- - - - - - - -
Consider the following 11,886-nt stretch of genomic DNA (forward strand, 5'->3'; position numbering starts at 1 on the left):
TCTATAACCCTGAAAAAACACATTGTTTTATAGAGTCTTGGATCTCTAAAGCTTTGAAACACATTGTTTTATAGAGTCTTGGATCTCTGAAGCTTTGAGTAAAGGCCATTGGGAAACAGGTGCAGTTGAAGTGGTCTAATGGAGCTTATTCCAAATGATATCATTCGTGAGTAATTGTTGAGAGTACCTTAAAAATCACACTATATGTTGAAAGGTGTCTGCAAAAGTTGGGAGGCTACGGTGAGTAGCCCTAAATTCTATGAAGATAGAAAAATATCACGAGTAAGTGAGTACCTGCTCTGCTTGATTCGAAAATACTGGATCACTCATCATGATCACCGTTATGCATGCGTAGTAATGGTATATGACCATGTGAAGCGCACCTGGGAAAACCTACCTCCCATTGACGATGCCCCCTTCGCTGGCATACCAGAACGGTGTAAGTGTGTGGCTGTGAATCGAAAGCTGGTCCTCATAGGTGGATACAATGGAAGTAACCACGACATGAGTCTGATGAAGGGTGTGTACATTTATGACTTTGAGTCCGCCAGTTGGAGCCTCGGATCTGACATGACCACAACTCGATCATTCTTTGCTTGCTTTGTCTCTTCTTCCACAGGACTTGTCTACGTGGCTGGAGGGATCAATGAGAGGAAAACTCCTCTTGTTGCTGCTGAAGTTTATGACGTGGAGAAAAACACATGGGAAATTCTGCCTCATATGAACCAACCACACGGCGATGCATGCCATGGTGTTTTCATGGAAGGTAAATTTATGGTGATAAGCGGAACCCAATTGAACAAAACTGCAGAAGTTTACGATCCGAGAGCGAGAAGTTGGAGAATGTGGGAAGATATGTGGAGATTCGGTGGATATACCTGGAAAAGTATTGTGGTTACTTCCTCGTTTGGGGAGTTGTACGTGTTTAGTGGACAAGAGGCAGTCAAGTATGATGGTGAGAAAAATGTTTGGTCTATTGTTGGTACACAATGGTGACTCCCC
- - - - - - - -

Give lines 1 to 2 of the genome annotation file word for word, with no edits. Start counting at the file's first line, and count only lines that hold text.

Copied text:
Consider the following 11,886-nt stretch of genomic DNA (forward strand, 5'->3'; position numbering starts at 1 on the left):
TCTATAACCCTGAAAAAACACATTGTTTTATAGAGTCTTGGATCTCTAAAGCTTTGAAACACATTGTTTTATAGAGTCTTGGATCTCTGAAGCTTTGAGTAAAGGCCATTGGGAAACAGGTGCAGTTGAAGTGGTCTAATGGAGCTTATTCCAAATGATATCATTCGTGAGTAATTGTTGAGAGTACCTTAAAAATCACACTATATGTTGAAAGGTGTCTGCAAAAGTTGGGAGGCTACGGTGAGTAGCCCTAAATTCTATGAAGATAGAAAAATATCACGAGTAAGTGAGTACCTGCTCTGCTTGATTCGAAAATACTGGATCACTCATCATGATCACCGTTATGCATGCGTAGTAATGGTATATGACCATGTGAAGCGCACCTGGGAAAACCTACCTCCCATTGACGATGCCCCCTTCGCTGGCATACCAGAACGGTGTAAGTGTGTGGCTGTGAATCGAAAGCTGGTCCTCATAGGTGGATACAATGGAAGTAACCACGACATGAGTCTGATGAAGGGTGTGTACATTTATGACTTTGAGTCCGCCAGTTGGAGCCTCGGATCTGACATGACCACAACTCGATCATTCTTTGCTTGCTTTGTCTCTTCTTCCACAGGACTTGTCTACGTGGCTGGAGGGATCAATGAGAGGAAAACTCCTCTTGTTGCTGCTGAAGTTTATGACGTGGAGAAAAACACATGGGAAATTCTGCCTCATATGAACCAACCACACGGCGATGCATGCCATGGTGTTTTCATGGAAGGTAAATTTATGGTGATAAGCGGAACCCAATTGAACAAAACTGCAGAAGTTTACGATCCGAGAGCGAGAAGTTGGAGAATGTGGGAAGATATGTGGAGATTCGGTGGATATACCTGGAAAAGTATTGTGGTTACTTCCTCGTTTGGGGAGTTGTACGTGTTTAGTGGACAAGAGGCAGTCAAGTATGATGGTGAGAAAAATGTTTGGTCTATTGTTGGTACACAATGGTGACTCCCC